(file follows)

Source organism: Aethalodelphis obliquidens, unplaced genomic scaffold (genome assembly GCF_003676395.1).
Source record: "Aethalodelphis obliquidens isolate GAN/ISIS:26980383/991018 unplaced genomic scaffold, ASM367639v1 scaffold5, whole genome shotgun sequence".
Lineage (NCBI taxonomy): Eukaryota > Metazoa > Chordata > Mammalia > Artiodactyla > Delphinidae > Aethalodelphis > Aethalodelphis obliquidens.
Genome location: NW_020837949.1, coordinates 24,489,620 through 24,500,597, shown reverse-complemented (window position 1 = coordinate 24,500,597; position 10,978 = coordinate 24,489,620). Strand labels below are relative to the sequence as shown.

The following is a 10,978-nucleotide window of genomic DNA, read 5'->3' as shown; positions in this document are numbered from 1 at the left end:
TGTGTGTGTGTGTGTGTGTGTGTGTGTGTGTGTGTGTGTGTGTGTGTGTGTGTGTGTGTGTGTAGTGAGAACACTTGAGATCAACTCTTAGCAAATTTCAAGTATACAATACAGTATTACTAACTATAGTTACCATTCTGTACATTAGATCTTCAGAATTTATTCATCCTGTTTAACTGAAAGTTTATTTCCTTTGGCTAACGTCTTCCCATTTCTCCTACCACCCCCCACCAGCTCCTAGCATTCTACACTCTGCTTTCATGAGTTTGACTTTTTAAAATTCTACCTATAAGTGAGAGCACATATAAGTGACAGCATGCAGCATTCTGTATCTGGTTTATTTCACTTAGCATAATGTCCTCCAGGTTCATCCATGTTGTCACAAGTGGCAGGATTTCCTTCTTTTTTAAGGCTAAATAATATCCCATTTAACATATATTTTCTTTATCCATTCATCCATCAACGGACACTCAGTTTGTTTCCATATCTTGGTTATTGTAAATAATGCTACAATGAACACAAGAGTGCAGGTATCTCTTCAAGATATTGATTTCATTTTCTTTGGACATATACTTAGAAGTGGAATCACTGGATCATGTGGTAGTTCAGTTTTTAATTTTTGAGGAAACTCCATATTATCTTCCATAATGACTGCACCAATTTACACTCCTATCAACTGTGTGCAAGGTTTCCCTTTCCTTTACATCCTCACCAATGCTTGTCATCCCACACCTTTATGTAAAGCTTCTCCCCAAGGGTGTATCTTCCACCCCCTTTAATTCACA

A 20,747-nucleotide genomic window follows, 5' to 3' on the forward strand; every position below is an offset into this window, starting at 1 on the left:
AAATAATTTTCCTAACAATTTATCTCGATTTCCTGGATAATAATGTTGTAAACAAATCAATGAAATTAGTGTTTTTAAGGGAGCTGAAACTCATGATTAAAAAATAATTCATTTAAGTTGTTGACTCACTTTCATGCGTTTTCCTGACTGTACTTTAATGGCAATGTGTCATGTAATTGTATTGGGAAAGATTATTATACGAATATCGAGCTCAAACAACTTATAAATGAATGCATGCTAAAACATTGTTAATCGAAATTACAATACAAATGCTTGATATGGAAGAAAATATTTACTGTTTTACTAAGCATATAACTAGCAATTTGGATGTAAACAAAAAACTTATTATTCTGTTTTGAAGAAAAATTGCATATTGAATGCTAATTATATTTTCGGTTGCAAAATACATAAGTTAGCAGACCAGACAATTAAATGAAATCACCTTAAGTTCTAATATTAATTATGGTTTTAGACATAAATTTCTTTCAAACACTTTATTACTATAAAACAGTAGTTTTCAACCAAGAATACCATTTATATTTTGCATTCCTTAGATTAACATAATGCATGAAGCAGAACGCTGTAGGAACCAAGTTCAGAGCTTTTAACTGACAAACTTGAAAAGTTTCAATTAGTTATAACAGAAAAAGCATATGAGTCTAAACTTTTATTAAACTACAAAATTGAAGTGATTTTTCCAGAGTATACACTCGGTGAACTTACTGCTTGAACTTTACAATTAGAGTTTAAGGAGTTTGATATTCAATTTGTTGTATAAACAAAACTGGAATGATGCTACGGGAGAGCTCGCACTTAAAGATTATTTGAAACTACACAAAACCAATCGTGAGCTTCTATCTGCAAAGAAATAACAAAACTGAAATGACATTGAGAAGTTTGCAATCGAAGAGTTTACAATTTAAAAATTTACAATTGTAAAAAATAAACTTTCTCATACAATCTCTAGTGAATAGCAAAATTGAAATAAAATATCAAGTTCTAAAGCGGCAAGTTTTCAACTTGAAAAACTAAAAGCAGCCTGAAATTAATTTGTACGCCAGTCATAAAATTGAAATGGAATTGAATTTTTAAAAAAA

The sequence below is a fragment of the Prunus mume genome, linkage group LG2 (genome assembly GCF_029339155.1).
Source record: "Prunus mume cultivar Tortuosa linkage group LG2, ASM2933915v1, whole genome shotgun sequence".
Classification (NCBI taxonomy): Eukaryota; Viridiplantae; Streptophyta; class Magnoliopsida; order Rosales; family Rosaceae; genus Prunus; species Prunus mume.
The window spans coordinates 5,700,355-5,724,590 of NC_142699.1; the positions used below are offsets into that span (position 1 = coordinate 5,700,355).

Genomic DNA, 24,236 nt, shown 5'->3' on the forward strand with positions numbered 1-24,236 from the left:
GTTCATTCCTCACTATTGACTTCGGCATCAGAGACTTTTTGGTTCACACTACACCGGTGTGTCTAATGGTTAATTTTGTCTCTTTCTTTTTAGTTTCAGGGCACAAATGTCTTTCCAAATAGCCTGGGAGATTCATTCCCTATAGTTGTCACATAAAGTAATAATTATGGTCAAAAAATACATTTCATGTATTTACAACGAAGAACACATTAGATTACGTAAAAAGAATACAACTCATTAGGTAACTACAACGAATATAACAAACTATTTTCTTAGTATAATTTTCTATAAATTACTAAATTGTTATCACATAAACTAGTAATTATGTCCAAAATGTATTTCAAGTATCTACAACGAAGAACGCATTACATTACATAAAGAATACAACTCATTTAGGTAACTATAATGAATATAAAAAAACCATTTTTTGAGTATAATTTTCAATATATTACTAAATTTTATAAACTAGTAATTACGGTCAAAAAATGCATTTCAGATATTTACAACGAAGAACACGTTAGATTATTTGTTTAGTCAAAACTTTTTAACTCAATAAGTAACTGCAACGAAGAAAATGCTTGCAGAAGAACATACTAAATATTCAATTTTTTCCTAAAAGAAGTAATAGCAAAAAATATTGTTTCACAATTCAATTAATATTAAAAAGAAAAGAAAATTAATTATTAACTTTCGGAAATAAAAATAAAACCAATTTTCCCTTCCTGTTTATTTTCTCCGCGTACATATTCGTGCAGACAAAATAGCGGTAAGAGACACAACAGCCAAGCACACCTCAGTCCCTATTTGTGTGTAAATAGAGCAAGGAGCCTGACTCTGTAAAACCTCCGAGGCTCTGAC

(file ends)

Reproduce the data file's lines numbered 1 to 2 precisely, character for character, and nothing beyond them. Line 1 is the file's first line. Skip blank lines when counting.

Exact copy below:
Source organism: Aethalodelphis obliquidens, unplaced genomic scaffold (genome assembly GCF_003676395.1).
Source record: "Aethalodelphis obliquidens isolate GAN/ISIS:26980383/991018 unplaced genomic scaffold, ASM367639v1 scaffold5, whole genome shotgun sequence".